Publications

  • Authors: Keifer M, Reyes IA, Liebman AK, Juarez-Carrillo P.

    Journal of Agromedicine. Wisconsin. June 9, 2014

    ABSTRACT:
    Audience Response Systems (ARS) have been used to improve the interactivity of educational activities for many years. Most studies of ARS have addressed education of literate trainees. How well these devices work with low literacy subjects is not well studied. Information gathering on the training audience is an important use of ARS and helpful in improving the targeting of training information. However, obtaining demographic information from populations with reasons to be concerned about divulging information about themselves, often referred as “vulnerable” has also not been tested. In addition, a culturally competent method to effectively collect demographic and evaluation data of this population is essential. This project investigated the use of ARS to gather information from Hispanic immigrant workers, many of whom are socially vulnerable and have limited English proficiency (LEP) and low literacy. Hispanic immigrant dairy workers were invited to attend focus groups and were asked to use the clickers to respond to a series of questions. Questions were both categorical (multiple choice) and open ended numerical (text entry) and varied from simple queries to more sensitive points regarding immigration. Most participants answered the one key response categorical questions with little difficulty. In contrast, some participants struggled when responding to numerical questions, especially when the response required pressing multiple keys on the clicker. An overwhelming majority of participants reported that the clickers were comfortable and very easy to use despite the challenges that the more complex responses appeared to present. The error rate increased as response complexity increased and the trend across three ordered categories of response complexity reached statistical significance. The results suggest that ARS is a viable method for gathering dichotomous or higher order categorical information from LEP and low literate populations in a group setting while assuring anonymity to respondents. However, it is recommended that clickers be developed and tested with bigger and more widely separated buttons, a limited number of buttons and less printing on the buttons for these populations. Further research is needed to determine the effectiveness of using clickers with simplified configurations in the workplace to collect data for surveys and assessments.

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  • The Use of Audience Response Systems Technology with Limited English Proficient, Low Literate and Vulnerable Populations Image
  • The Use of Audience Response Systems Technology with Limited English Proficient, Low Literate and Vulnerable Populations

  • Authors: Keifer M, Reyes IA, Liebman AK, Juarez-Carrillo P.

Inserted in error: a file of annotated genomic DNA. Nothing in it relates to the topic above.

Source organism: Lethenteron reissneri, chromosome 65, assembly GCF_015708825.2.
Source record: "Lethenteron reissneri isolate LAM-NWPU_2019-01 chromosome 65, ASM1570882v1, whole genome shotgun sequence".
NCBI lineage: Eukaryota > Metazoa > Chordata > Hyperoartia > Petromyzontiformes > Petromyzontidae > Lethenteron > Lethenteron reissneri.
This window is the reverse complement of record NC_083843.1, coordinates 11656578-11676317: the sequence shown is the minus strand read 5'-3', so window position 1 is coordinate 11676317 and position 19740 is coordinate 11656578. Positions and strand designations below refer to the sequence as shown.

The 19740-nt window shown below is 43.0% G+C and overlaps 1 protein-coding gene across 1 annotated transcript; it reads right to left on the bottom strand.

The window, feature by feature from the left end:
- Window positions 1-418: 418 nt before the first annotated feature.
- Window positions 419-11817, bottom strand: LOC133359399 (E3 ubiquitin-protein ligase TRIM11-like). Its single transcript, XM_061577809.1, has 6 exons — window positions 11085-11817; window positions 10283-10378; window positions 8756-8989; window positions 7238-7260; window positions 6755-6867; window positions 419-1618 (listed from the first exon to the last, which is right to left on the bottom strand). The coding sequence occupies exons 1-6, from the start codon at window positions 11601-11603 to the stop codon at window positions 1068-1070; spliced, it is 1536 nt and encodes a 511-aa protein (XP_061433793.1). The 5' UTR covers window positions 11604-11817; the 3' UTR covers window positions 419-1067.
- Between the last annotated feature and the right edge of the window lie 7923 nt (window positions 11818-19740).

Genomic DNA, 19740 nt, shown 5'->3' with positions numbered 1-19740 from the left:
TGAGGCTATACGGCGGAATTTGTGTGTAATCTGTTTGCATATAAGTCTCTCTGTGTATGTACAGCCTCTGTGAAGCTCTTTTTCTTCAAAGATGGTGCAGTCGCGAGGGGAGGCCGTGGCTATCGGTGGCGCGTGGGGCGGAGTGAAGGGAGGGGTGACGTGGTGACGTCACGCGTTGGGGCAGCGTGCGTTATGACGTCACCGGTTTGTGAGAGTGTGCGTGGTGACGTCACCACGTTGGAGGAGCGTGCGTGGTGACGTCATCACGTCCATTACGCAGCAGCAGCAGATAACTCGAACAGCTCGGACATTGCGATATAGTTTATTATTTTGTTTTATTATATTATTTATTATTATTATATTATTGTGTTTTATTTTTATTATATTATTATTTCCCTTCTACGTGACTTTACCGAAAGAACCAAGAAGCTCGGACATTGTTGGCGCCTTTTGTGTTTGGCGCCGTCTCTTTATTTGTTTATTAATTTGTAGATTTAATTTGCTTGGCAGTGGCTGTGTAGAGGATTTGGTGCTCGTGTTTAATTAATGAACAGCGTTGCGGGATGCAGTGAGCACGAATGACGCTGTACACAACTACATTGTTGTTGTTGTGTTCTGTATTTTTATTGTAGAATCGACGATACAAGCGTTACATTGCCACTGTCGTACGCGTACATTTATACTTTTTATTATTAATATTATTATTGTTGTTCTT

Journal of Agromedicine. Wisconsin. June 9, 2014

    ABSTRACT:
    Audience Response Systems (ARS) have been used to improve the interactivity of educational activities for many years. Most studies of ARS have addressed education of literate trainees. How well these devices work with low literacy subjects is not well studied. Information gathering on the training audience is an important use of ARS and helpful in improving the targeting of training information. However, obtaining demographic information from populations with reasons to be concerned about divulging information about themselves, often referred as “vulnerable” has also not been tested. In addition, a culturally competent method to effectively collect demographic and evaluation data of this population is essential. This project investigated the use of ARS to gather information from Hispanic immigrant workers, many of whom are socially vulnerable and have limited English proficiency (LEP) and low literacy. Hispanic immigrant dairy workers were invited to attend focus groups and were asked to use the clickers to respond to a series of questions. Questions were both categorical (multiple choice) and open ended numerical (text entry) and varied from simple queries to more sensitive points regarding immigration. Most participants answered the one key response categorical questions with little difficulty. In contrast, some participants struggled when responding to numerical questions, especially when the response required pressing multiple keys on the clicker. An overwhelming majority of participants reported that the clickers were comfortable and very easy to use despite the challenges that the more complex responses appeared to present. The error rate increased as response complexity increased and the trend across three ordered categories of response complexity reached statistical significance. The results suggest that ARS is a viable method for gathering dichotomous or higher order categorical information from LEP and low literate populations in a group setting while assuring anonymity to respondents. However, it is recommended that clickers be developed and tested with bigger and more widely separated buttons, a limited number of buttons and less printing on the buttons for these populations. Further research is needed to determine the effectiveness of using clickers with simplified configurations in the workplace to collect data for surveys and assessments.

    READ ARTICLE

  • « Back to Database
  • The Use of Audience Response Systems Technology with Limited English Proficient, Low Literate and Vulnerable Populations Image
  • The Use of Audience Response Systems Technology with Limited English Proficient, Low Literate and Vulnerable Populations